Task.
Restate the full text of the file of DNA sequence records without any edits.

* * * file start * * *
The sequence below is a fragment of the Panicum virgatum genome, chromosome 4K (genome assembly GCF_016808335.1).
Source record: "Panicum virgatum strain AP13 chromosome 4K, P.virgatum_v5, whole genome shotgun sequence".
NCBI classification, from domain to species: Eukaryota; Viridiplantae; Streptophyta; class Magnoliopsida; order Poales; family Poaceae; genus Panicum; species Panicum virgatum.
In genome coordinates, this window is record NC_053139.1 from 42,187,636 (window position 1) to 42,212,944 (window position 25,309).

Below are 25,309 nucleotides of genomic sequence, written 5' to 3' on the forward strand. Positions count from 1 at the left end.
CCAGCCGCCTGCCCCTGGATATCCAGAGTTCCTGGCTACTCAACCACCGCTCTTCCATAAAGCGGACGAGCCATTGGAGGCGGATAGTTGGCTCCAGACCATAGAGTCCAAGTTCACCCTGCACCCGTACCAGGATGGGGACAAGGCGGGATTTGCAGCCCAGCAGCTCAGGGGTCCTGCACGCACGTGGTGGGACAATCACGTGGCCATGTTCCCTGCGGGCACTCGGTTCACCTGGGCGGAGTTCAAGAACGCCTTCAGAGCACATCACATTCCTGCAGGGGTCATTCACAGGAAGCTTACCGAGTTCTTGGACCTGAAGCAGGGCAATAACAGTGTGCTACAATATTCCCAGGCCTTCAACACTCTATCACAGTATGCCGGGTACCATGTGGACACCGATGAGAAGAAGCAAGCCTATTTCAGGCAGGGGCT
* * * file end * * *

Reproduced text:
The sequence below is a fragment of the Panicum virgatum genome, chromosome 4K (genome assembly GCF_016808335.1).
Source record: "Panicum virgatum strain AP13 chromosome 4K, P.virgatum_v5, whole genome shotgun sequence".
NCBI classification, from domain to species: Eukaryota; Viridiplantae; Streptophyta; class Magnoliopsida; order Poales; family Poaceae; genus Panicum; species Panicum virgatum.
In genome coordinates, this window is record NC_053139.1 from 42,187,636 (window position 1) to 42,212,944 (window position 25,309).

Below are 25,309 nucleotides of genomic sequence, written 5' to 3' on the forward strand. Positions count from 1 at the left end.
CCAGCCGCCTGCCCCTGGATATCCAGAGTTCCTGGCTACTCAACCACCGCTCTTCCATAAAGCGGACGAGCCATTGGAGGCGGATAGTTGGCTCCAGACCATAGAGTCCAAGTTCACCCTGCACCCGTACCAGGATGGGGACAAGGCGGGATTTGCAGCCCAGCAGCTCAGGGGTCCTGCACGCACGTGGTGGGACAATCACGTGGCCATGTTCCCTGCGGGCACTCGGTTCACCTGGGCGGAGTTCAAGAACGCCTTCAGAGCACATCACATTCCTGCAGGGGTCATTCACAGGAAGCTTACCGAGTTCTTGGACCTGAAGCAGGGCAATAACAGTGTGCTACAATATTCCCAGGCCTTCAACACTCTATCACAGTATGCCGGGTACCATGTGGACACCGATGAGAAGAAGCAAGCCTATTTCAGGCAGGGGCT